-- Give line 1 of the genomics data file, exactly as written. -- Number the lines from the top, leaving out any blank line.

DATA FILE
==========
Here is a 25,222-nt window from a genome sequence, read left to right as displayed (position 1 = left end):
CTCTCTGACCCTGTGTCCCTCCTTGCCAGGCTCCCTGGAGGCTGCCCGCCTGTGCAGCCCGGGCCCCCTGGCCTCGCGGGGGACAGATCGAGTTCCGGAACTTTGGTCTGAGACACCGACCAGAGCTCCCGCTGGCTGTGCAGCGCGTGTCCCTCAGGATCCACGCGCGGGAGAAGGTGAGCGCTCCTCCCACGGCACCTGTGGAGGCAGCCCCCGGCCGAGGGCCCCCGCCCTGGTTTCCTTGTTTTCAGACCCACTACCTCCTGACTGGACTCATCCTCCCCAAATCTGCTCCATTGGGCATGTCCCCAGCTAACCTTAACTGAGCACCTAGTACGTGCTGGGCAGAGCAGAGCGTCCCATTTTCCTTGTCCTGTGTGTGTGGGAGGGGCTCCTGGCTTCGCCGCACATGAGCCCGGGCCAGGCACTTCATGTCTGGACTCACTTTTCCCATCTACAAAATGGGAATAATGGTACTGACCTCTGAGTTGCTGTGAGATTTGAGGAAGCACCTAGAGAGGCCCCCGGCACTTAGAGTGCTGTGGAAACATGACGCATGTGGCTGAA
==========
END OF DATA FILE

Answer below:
Here is a 25,222-nt window from a genome sequence, read left to right as displayed (position 1 = left end):